An Example of Roland's Work

I don't know how Rick Burnham heard about Mike, but he approached him about doing some engine work on his Twin Cam. He had purchased it from the dealer with the Stage 3 kit installed, so he was used to the power and made some assumptions about how much power it made.

Mike wanted to do before-and-after tests, for obvious reasons. (he too believes 'if you don't check your work, you can assume it's perfect')

Mike rode the bike over one after-noon and Rick met him at the shop.

The baseline test was a little surprising to me, but when I stop and think about it, I haven't had a stock or even a Screamin' Eagle kitted bike on the dyno before. Most of the bikes I tune are more modified than that.

Below are the results. This is the 1550 big-bore hi-compression kit with SE cams and 42mm Mikuni. I don't remember if the rev limiter was higher than 6000 but it's all done long before that point anyway.

I'm sure there's a little more in that, with some tweaking. But, Mike was going to tear it apart so away it went.

This was going to be a top-end-and-timing-chest-only kind of hop-up, so no lightened flywheels for this one.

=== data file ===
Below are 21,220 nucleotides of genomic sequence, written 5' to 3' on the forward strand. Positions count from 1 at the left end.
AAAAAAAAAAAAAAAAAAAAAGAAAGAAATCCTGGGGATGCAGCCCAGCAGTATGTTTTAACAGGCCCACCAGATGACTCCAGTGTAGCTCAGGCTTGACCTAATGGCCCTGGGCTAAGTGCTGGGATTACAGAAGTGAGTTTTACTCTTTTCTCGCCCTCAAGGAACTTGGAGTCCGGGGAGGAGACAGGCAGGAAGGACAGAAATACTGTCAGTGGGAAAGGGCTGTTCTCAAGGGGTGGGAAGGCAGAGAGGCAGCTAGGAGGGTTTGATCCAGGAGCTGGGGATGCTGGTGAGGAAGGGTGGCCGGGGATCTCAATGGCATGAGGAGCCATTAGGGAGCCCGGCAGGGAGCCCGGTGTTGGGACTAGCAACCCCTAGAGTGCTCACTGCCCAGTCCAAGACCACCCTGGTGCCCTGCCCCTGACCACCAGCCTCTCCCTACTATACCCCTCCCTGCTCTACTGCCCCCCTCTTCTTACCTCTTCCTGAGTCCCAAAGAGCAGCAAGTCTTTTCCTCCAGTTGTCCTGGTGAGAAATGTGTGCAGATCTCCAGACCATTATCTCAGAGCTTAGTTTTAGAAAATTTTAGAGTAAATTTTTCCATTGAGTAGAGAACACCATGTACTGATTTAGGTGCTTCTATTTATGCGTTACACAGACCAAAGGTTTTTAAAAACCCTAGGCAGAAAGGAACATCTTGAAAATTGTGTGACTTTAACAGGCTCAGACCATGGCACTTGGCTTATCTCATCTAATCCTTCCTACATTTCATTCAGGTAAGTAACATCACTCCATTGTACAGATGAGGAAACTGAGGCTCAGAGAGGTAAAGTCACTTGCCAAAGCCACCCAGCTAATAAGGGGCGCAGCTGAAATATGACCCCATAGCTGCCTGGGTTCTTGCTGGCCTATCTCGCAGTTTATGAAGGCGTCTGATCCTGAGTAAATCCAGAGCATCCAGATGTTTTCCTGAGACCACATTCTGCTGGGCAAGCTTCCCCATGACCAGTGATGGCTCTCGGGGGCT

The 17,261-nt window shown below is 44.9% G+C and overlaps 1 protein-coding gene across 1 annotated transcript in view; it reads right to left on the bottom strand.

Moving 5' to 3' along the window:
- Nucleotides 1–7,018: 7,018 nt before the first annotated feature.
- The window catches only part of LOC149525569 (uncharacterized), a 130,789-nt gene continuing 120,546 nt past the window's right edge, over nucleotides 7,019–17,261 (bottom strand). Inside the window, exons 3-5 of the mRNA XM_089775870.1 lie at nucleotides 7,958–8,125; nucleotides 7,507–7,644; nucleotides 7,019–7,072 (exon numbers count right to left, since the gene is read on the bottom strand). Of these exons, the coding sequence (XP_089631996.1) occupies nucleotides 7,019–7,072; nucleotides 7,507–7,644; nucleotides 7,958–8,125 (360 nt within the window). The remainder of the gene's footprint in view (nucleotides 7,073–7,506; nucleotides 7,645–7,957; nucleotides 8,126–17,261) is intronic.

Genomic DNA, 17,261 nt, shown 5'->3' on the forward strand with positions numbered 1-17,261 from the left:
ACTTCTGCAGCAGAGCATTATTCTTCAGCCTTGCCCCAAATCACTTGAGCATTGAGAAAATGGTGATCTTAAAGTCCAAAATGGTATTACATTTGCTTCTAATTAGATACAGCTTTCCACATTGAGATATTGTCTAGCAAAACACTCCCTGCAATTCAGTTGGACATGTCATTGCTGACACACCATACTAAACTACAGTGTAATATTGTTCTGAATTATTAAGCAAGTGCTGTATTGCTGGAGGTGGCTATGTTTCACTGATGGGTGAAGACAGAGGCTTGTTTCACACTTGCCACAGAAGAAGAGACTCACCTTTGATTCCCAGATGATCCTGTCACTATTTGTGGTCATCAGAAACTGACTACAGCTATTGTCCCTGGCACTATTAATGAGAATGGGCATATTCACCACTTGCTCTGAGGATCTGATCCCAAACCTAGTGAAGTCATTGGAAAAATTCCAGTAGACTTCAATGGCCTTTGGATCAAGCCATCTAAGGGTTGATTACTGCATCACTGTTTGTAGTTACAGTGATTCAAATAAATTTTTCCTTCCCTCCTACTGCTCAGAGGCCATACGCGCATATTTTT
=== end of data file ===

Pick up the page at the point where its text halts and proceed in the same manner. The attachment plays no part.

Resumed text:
Mike learned more about the ports with this one and installed his made-for-Roland Andrews TW11 cams which are designed with extremely good exhaust ports in mind. This allows milder exhaust lift and duration which maintains max torque without loosing HP within the operating range of the Twin Cam.

A 45 Mikuni was deemed appropriate as well as an S&S manifold. The cam timing is conservative, and the ports are big (so are the flow numbers) so a large volume manifold was needed. A Thunder-header was chosen because they tune at the right RPM for this application. (they are, however, obnoxiously loud)

A combination of S&S gear-drive cam drive and Zippers/V-Thunder ignition was used. Mike has become a believer in digital ignitions, so, the V-Thunder system is the obvious choice. Here I have to add that this system isn't an advantage if you aren't going to do the testing properly.

Mike rode the bike over to the shop after giving a bit of break-in on the street. He reported that it ran pretty well. Even lofting the front wheel in a gear higher than 1st.

When the bike was being set up on the dyno Rick showed up. I was pretty surprised by the second run.

When starting the 'process' of tuning a new combination, if the jetting is in the ball-park, the early runs can make really good power numbers because the engine isn't heat-soaked. After a few runs, the earlier power figures can become elusive. I try not to worry about it, and continue to get the air/fuel ratio correct, then the ignition timing. The chart below illustrates a run with the finalized main-jet (blue) compared with a later run after the ignition mapping is complete.

Once we had the jetting and timing right, we were occupied with a couple things and kept the dyno fans on the shut-off engine for a fair amount of time. Cooling the top-end usually helps make good power, but I was surprised by the first run number 021. It is shown with the next run, 022, the best run from the previous chart.